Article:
To BYOD, or Not to BYOD

Bring Your Own Device?

More and more firms are allowing the use of personal technology in the office. The “Bring Your Own Device” notion has pros and cons, but usage within North American firms is on the increase. If a firm chooses to get on the bandwagon, it is important to consider the implications.

For the employee, using a single device has a number of benefits. It allows the individual to use the device and platform they genuinely want. Personal users tend to upgrade more frequently than companies, so the individual has current technology, more often.

BYOD users are more satisfied. In the work environment, a BYOD policy may increase employee morale, productivity, access to employees and convenience. And it can help make firms look attractive to current and prospective employees. Interestingly, many employees are happy to pay for a device and data plan even though the phone or tablet is used for work. The net result for many firms is a decrease in overall telecommunications costs.

So while there are definitely benefits to the employee and the firm, a BYOD environment poses a risk to a firm’s data and network security.

The Risks

If employees use personal devices to access sensitive or proprietary information, the data may be at risk in instances of device theft or employee loss (especially to competition). Additionally, the exposure of a personal device to risky networks or files (i.e., viruses or malware) may increase chances of network security issues within the office.

There are also data-ownership considerations. If an employee uses a personal cell phone for work, it may contain sales contacts, proprietary information and documents, proprietary apps, or firm-licensed apps. If the phone or the employee is lost, the proprietary data is now contained on a device that is not within the control of the firm.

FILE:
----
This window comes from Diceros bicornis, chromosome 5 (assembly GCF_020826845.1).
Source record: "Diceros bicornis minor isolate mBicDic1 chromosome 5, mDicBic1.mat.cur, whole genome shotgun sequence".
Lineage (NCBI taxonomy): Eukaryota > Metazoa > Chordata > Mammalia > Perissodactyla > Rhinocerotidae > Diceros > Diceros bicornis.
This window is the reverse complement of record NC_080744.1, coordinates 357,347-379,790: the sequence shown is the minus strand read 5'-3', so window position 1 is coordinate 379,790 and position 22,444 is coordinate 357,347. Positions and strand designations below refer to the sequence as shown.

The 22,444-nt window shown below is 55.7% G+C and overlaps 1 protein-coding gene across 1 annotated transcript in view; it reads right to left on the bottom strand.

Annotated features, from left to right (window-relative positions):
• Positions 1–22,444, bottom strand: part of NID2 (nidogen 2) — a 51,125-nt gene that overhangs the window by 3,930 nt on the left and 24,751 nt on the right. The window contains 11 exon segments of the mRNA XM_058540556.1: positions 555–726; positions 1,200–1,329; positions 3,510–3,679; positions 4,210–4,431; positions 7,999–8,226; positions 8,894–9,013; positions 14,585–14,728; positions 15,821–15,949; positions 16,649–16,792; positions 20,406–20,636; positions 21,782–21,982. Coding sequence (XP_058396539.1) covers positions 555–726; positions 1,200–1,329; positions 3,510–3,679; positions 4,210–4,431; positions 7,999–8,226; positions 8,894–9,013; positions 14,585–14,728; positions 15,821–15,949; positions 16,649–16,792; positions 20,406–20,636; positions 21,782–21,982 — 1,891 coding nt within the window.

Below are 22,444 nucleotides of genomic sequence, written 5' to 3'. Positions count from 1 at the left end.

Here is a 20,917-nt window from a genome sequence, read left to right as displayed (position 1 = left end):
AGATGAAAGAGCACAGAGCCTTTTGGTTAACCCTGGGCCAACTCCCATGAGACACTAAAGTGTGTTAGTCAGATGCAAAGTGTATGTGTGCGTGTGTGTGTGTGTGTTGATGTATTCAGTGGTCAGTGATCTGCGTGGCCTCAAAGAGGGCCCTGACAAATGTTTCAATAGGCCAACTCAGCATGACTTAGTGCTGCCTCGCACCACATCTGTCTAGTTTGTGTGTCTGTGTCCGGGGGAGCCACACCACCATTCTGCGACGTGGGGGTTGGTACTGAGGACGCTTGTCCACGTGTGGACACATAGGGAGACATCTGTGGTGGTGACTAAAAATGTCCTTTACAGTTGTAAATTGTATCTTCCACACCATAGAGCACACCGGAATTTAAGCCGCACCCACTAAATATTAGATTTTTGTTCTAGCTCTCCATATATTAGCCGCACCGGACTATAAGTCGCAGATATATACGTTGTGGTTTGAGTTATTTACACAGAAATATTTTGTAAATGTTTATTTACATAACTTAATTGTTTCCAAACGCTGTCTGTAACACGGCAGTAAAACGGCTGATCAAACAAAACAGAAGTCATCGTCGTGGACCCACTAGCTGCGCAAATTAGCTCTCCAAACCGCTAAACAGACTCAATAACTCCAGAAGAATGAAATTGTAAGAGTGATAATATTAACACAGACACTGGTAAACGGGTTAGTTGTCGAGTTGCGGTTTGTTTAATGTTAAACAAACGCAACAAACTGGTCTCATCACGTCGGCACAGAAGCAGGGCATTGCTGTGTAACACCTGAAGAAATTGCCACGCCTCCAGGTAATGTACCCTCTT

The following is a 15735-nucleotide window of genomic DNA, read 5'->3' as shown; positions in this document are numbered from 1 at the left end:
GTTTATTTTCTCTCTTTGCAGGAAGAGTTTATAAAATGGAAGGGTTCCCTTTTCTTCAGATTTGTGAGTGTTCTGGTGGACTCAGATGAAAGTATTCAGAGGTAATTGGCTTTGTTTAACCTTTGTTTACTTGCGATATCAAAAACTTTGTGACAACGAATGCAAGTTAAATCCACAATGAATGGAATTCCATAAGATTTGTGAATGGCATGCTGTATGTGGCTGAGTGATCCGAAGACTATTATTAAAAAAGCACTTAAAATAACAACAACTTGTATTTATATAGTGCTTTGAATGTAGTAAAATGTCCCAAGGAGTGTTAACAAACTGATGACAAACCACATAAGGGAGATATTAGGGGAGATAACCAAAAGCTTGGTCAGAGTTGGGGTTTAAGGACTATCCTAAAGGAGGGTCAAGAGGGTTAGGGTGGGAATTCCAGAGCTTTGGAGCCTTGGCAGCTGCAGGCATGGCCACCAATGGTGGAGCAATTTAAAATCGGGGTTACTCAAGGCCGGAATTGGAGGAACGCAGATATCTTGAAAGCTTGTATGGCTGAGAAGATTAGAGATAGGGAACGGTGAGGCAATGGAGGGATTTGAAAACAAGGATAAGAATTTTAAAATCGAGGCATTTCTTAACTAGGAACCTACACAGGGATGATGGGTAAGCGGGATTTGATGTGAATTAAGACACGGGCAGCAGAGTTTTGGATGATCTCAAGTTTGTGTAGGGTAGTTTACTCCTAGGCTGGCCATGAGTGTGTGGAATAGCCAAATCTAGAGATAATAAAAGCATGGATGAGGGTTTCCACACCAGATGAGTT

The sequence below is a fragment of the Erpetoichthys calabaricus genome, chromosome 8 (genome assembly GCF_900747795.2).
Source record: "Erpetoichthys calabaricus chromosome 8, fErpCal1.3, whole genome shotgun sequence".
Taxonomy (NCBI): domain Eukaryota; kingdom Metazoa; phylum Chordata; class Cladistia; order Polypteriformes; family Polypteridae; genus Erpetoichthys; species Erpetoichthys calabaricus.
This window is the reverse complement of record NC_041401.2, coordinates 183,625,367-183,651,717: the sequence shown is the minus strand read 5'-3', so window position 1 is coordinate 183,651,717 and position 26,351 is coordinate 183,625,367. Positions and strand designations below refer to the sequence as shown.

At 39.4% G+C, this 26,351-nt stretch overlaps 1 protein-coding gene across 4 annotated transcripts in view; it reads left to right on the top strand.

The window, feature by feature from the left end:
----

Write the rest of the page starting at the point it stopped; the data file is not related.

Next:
About BYOD Policy

Studies (see Good Technology’s link below) indicate that BYOD usage in the workplace is on the rise. A firm’s best option is to consider, design and implement a BYOD Policy that covers the important facets of personal device usage within the workplace. The policy should be informed by the specific business, sector and IT environment. Developed in conjunction with HR, the BYOD Policy should spell out what is expected of the employee and the employer, as well as information regarding the approved devices, available apps and the firm’s rights with regard to data.

Policy Basics

The following general categories outline some of the basic information that could be included in a BYOD Policy.

  • Protection: Outline the password, encryption and locking stipulations for personal devices.
  • Employee Responsibility: Develop regulations for device compliance, software updates, and specific security protocols.
  • Employer Responsibility: Outline responsibility for support, loss and repair of devices. If included, spell out stipulations for data allowances, payback, device insurance, etc.
  • Data Ownership: Spell out the firm’s data ownership, privacy and access policies with respect to personal devices. Make sure to include customer data (i.e., customer telephone numbers).
  • Remote Wiping: Include information on remote wiping of a device’s data (if the phone is lost or the employee leaves) making sure to stipulate what information will be deleted and that personal data may be lost.
  • Device Inclusion: List the types of personal devices and platforms that are currently allowed within the work environment. BYOD are predominantly smartphones and tablets, but the use of personal computers inside a work environment poses a larger set of security and data-ownership issues!

Want to Read More?

Here are some links to more information about the growing BYOD trend. ​